From the publishers of THE HINDU
VOL.33 :: NO.23 :: Jun. 10, 2010
Rohit Sharma...prospering because of better shot selection.
The new look Indian side is learning some hard and valuable lessons in Zimbabwe and with the World Cup just a few months away, the selectors will get a measure of the available talent after this series. The Indians were humbled by Zimbabwe and it was rather an unexpected result. I say unexpected in the sense that Zimbabwe was struggling to get a decent combination to even challenge the regular Test playing nations, but they showed that complacency has no place in cricket by posting a facile victory against India. But the Indians have done well enough to come back with a comprehensive victory against the Lankans.
The star of the series for India so far has been Rohit Sharma, who with his back to back centuries has shown that he can perform at the international level provided he gets his shot selection right. The talented Sharma was given a long rope by the selectors, but he needed to repay the committee very quickly and his current performances will hearten all his fans.
While the Indian batting line-up does look capable enough on paper, the bowling department wears a relatively thin look. The injury to Vinay Kumar has robbed the team management of yet another option and they have to make do with the resources that are available until Mithun joins them. It remains to be seen if Mithun will get his opportunities and if he does, it will be equally interesting to see how he adapts to the shorter versions of the game.
The victory against the Lankans notwithstanding, the Indian team management needs to get its categorisation of the players in the squad right, as this will have a big impact on the final combination. Any and every captain would love to have an all-rounder in his side, but it is fairly obvious that India does not have a genuine all-rounder. But, unfortunately, the team management seems to be nursing fond hopes about the likes of Yusuf Pathan and Ravindra Jadeja fitting into that role. I am not saying that they don't deserve a place in the squad, but to consider them as all-rounders does not somehow add up and the team management needs to rethink about their roles and slots. At best, Yusuf Pathan is an aggressive batsman who can roll his arm over and Jadeja is one who bowls left-arm spin and who can be a useful batsman lower down the order. Besides, he is agile on the field, which probably gives him an advantage. Whether he is better than Pragyan Ojha as a bowler in international cricket is something that is debatable.
Going back to Yusuf Pathan, he can be one hell of a belter of the ball, but one wonders why he is held back at number seven. He should be batting up the order wherein he can be useful to the side. But his apparent vulnerability against the quicker bowlers has probably not convinced the team management to promote him up the order. However, he has only come into the side based on his aggressive exploits with the bat and it will be difficult to convince the discerning that he can be effective as a bowler. Furthermore, Pathan has hardly been a leading wicket-taker for his state in the domestic circuit, which suggests that he is someone who can fill in when the main strike bowlers need a break. That being the case, he either plays as a top-order batsman or else he gives way to a pure bowler, especially when the bowlers are faltering. What is the point of not utilising the very talent (aggressive batting) that has impressed the selectors and the team management?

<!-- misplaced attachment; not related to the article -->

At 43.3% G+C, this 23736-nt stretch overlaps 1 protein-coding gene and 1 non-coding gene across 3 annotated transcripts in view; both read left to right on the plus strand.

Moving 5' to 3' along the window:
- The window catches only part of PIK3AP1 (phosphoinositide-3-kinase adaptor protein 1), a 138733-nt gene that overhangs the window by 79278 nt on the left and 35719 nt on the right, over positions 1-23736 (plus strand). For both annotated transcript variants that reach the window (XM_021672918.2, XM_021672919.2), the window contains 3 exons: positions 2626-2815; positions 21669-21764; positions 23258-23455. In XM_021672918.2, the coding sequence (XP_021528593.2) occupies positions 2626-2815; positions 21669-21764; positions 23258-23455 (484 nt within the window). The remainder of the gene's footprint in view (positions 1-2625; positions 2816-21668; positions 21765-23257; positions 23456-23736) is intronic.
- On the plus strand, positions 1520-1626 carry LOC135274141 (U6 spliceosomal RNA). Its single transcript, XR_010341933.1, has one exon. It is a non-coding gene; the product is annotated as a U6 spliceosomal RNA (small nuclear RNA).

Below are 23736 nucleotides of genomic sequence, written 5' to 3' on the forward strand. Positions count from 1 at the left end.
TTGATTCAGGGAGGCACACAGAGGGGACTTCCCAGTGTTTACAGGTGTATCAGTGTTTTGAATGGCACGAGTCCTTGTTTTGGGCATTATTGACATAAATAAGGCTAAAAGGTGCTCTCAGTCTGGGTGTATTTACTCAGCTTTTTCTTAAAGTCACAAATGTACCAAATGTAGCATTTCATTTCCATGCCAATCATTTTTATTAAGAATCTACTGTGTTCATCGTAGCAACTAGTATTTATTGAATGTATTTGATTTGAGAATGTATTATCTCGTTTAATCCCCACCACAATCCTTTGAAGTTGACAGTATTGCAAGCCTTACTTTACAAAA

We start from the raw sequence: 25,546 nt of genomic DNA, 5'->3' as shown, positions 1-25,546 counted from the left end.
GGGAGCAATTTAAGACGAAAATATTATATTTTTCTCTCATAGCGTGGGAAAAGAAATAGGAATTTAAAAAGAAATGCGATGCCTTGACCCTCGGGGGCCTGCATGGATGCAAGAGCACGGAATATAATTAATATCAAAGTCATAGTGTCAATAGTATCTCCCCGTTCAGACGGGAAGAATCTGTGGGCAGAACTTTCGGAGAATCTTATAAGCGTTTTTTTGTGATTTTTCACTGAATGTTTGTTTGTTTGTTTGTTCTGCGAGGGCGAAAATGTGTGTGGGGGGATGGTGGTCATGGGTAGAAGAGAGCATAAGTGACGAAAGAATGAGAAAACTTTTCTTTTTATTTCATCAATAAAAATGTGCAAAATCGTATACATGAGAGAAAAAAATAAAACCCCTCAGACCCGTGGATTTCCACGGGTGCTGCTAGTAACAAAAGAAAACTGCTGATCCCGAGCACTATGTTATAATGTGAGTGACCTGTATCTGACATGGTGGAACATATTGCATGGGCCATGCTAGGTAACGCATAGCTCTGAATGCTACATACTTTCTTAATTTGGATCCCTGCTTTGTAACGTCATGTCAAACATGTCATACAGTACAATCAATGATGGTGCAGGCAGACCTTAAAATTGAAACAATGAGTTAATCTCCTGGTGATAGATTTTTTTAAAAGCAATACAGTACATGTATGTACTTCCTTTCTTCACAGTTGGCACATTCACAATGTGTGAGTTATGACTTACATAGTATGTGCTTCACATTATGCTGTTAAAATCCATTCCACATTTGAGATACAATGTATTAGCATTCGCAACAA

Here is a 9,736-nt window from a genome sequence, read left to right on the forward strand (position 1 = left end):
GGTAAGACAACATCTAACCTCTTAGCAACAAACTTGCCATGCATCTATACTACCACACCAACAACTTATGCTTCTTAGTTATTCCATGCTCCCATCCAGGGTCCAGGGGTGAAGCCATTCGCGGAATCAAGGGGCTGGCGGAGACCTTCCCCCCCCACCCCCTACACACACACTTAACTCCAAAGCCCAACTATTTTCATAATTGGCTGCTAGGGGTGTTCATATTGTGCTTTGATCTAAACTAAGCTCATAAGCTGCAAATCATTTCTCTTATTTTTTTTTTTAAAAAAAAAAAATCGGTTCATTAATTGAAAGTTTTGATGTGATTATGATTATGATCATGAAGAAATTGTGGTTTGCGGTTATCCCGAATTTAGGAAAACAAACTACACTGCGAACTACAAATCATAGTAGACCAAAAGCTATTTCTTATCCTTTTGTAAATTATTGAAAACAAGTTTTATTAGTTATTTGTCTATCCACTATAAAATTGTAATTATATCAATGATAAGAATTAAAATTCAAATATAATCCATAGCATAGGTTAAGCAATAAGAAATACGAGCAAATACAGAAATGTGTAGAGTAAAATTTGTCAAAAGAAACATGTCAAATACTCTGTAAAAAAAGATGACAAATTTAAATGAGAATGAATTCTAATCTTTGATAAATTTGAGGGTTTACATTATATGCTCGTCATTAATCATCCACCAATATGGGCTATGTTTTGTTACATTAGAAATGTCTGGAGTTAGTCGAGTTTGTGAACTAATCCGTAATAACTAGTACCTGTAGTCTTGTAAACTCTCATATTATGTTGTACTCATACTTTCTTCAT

Similarly, Jadeja is another player who needs to be assigned his role, as he now is someone who does a bit of both. There will come a time when suddenly everyone concerned will be at sixes and sevens if the youngster is not nudged in one particular direction. Assigning a role to Jadeja will also prove to be beneficial in that Ojha will become aware of his position in the team. It is not a comforting thought for a left-arm spinner to be left out in a restrictive format of the game and that at the expense of someone who is a floater in every sense of the term.
The rapid development of Ojha is critical to the team's interest in the long run and hence the left-armer should be made to feel wanted and played as often as possible. The return of Harbhajan Singh will relegate either Ojha or Mishra to the bench and unless the team management see Mishra playing for a few years from now, they should look at backing Ojha as he is the future. The selectors need to identify the right players to form the squad for the World Cup and they should realise that categorisation of players is vital to forming a winning combination.
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